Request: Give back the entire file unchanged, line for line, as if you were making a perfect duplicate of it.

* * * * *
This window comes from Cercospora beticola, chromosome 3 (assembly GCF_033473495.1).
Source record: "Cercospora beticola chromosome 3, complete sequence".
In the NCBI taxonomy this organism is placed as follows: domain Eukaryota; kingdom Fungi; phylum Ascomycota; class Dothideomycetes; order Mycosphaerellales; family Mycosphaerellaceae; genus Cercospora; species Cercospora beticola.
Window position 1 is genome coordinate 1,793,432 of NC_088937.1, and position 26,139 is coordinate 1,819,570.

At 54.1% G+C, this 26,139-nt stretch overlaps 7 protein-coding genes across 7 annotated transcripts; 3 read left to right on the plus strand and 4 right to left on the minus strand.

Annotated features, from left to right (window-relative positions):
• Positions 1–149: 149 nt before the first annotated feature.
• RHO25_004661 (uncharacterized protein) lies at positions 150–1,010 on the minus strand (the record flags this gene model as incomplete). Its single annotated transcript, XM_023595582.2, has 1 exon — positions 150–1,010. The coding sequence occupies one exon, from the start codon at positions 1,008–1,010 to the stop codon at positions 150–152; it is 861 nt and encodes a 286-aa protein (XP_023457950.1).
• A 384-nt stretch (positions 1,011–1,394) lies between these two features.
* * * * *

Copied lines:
This window comes from Cercospora beticola, chromosome 3 (assembly GCF_033473495.1).
Source record: "Cercospora beticola chromosome 3, complete sequence".
In the NCBI taxonomy this organism is placed as follows: domain Eukaryota; kingdom Fungi; phylum Ascomycota; class Dothideomycetes; order Mycosphaerellales; family Mycosphaerellaceae; genus Cercospora; species Cercospora beticola.
Window position 1 is genome coordinate 1,793,432 of NC_088937.1, and position 26,139 is coordinate 1,819,570.

At 54.1% G+C, this 26,139-nt stretch overlaps 7 protein-coding genes across 7 annotated transcripts; 3 read left to right on the plus strand and 4 right to left on the minus strand.

Annotated features, from left to right (window-relative positions):
• Positions 1–149: 149 nt before the first annotated feature.
• RHO25_004661 (uncharacterized protein) lies at positions 150–1,010 on the minus strand (the record flags this gene model as incomplete). Its single annotated transcript, XM_023595582.2, has 1 exon — positions 150–1,010. The coding sequence occupies one exon, from the start codon at positions 1,008–1,010 to the stop codon at positions 150–152; it is 861 nt and encodes a 286-aa protein (XP_023457950.1).
• A 384-nt stretch (positions 1,011–1,394) lies between these two features.